I was too young at the time to fully appreciate the material (I was 10 years old), but as I grew up, it became more and more evident that I had to revisit the show, and I actually found some guidance, especially as I went through that transition between childhood and adulthood, just like the characters on the show. When I was a teenager, they also refused to talk to me about some sensitive topics, just like Wendla (originally played by Lea Michele) at the start of the show. There was no Melchior (portrayed by Jonathan Groff on the show) to help me understand what was happening, but there was a Spring Awakening cast recording I could listen to. Even from time to time the blue winds would affect me, like they affected Mortiz on the show, but the hope to sing a song of purple summer kept me going.

Those songs were like anthems for me. And those characters, and the actors who portrayed them, were like a family to me. The cast of this show was composed of a lot of undiscovered young artists that found bigger recognition later on in their careers. Both Lea and Jonathan starred on Glee; Jonathan even got to be in the newest Matrix film, and he played King George on Hamilton.

John Gallagher Jr. won a Tony Award for portraying Moritz, and just a few years later he would work on Green Day's musical, American Idiot; he appeared on HBO's Newsroom and he played Mason in Short Term 12, next to Brie Larson. Skylar Astin did everything from Pitch Perfect to Zoey's Extraordinary Playlist; and even Krysta Rodriguez, who was a swing on the show, would later appear on some TV shows (like Smash, Halston and Gossip Girl), and she also lead several hit musicals, including the Deaf West revival of Spring Awakening.

The Deaf West interpretation of the show was just as brilliant as the original production. For this version, some of the characters were deaf, and they were able to play with the concept of adults and children having communication issues. The show got a new meaning and it made it somehow even more powerful.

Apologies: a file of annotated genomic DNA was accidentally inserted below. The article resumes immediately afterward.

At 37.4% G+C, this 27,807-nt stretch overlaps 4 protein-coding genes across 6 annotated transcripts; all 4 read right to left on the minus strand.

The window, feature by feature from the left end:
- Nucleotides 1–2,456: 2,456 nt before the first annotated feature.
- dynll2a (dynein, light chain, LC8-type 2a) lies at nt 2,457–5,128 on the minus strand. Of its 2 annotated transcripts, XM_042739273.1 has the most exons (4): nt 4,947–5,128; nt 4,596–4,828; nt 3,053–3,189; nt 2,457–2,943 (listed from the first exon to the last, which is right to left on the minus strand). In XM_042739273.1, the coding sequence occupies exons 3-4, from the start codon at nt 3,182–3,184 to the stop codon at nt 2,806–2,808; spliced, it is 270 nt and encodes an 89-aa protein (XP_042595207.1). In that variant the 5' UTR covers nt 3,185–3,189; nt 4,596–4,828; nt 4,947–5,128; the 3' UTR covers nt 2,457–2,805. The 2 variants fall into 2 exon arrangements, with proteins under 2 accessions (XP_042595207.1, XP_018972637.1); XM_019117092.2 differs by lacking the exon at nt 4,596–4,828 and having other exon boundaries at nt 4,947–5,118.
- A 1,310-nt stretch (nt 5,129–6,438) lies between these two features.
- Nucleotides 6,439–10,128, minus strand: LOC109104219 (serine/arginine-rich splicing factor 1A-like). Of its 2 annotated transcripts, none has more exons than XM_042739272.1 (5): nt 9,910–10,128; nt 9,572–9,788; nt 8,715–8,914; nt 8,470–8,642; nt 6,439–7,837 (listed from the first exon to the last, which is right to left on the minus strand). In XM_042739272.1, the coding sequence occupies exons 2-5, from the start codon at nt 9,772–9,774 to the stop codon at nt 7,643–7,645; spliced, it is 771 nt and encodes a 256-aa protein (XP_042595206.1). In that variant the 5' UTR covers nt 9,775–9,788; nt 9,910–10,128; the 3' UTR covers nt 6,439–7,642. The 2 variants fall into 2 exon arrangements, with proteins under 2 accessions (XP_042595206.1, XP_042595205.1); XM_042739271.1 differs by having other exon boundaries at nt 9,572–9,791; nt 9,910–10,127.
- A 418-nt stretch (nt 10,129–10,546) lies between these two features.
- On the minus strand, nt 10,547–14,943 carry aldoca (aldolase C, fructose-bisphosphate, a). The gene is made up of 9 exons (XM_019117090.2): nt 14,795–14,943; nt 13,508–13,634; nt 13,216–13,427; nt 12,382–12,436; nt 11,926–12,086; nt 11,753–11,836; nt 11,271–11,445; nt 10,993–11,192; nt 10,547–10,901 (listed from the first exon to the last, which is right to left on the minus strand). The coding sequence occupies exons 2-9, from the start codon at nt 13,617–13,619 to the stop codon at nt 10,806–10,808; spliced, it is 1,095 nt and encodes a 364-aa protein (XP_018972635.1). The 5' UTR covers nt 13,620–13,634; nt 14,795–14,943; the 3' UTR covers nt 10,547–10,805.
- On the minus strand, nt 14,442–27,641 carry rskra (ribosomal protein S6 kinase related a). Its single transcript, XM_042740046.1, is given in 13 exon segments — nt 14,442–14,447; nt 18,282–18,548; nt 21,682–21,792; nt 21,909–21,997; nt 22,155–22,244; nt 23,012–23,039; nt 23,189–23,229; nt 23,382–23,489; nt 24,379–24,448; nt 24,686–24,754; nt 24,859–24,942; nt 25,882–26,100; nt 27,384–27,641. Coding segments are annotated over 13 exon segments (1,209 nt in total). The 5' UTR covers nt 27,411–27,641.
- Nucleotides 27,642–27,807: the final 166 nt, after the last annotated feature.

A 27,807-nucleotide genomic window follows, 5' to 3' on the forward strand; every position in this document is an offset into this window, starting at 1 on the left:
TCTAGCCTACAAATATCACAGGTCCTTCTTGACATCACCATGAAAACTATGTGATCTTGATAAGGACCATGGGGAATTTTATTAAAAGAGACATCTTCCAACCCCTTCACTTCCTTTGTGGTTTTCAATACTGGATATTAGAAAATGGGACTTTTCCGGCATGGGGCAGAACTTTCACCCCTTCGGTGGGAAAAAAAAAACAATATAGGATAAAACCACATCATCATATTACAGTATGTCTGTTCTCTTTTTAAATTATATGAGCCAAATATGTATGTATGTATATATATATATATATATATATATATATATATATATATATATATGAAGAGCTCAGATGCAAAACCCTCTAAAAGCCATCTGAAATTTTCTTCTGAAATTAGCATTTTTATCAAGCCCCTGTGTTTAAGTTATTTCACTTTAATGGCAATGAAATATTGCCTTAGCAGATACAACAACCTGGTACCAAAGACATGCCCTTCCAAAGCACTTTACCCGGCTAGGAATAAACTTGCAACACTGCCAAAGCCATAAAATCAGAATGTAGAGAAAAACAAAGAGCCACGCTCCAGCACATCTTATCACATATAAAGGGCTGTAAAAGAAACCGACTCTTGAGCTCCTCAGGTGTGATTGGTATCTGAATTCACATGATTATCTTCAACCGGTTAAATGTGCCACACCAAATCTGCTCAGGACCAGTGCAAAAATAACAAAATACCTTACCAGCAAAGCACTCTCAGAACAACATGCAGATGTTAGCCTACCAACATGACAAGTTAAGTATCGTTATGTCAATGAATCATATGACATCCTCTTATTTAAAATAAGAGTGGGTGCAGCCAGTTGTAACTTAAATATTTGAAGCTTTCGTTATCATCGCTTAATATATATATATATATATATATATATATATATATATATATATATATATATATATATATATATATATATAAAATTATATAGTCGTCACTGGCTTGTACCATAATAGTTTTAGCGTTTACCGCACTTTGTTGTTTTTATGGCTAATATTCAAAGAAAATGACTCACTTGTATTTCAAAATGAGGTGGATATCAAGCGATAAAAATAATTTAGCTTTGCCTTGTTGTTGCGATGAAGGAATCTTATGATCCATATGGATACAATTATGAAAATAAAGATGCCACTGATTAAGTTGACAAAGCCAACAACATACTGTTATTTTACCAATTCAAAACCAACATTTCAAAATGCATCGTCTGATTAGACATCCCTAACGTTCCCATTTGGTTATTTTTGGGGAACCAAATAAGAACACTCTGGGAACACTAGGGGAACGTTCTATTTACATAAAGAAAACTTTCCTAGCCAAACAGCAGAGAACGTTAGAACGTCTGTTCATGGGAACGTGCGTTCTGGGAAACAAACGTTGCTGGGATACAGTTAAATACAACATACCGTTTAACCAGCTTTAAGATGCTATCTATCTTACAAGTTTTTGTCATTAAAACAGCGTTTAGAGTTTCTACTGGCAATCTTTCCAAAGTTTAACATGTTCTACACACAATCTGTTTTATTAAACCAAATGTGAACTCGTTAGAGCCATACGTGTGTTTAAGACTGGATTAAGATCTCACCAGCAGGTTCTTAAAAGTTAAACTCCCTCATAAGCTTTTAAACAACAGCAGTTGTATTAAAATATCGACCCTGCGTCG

Student Blog: “Song of Purple Summer”: Finding a New Start
The cast reunited for a 15th
anniversary concert.

But we hadn't seen the last of Spring Awakening just yet. Last year we were surprised by a special 15th anniversary concert including most of the original cast from the show. I was so frustrated I couldn't afford a ticket, but thankfully they decided to record it and make a documentary out of it. The film premiered on HBO like two weeks ago and it really touched me. From the moment Lea Michele sang the first notes of "Mama Who Bore Me", I knew I was about to cry. So many memories were unlocked.


It's crazy to think it's been 16 years since Spring Awakening premiered Off-Broadway. Some things remained the same, but others have changed. Spring is almost over. I'm no longer that clueless 10-year-old kid. I went through those green years and I learned from them, and now I can listen to that song of purple summer, still calling in the distance, but getting closer each day. That song has its own meaning to me: it's hope. If you endured the blue winds of spring, you deserve to enjoy your purple summer. It's the epilogue of one season, the coda after the finale, but it also represents the hope to start a brand new adventure.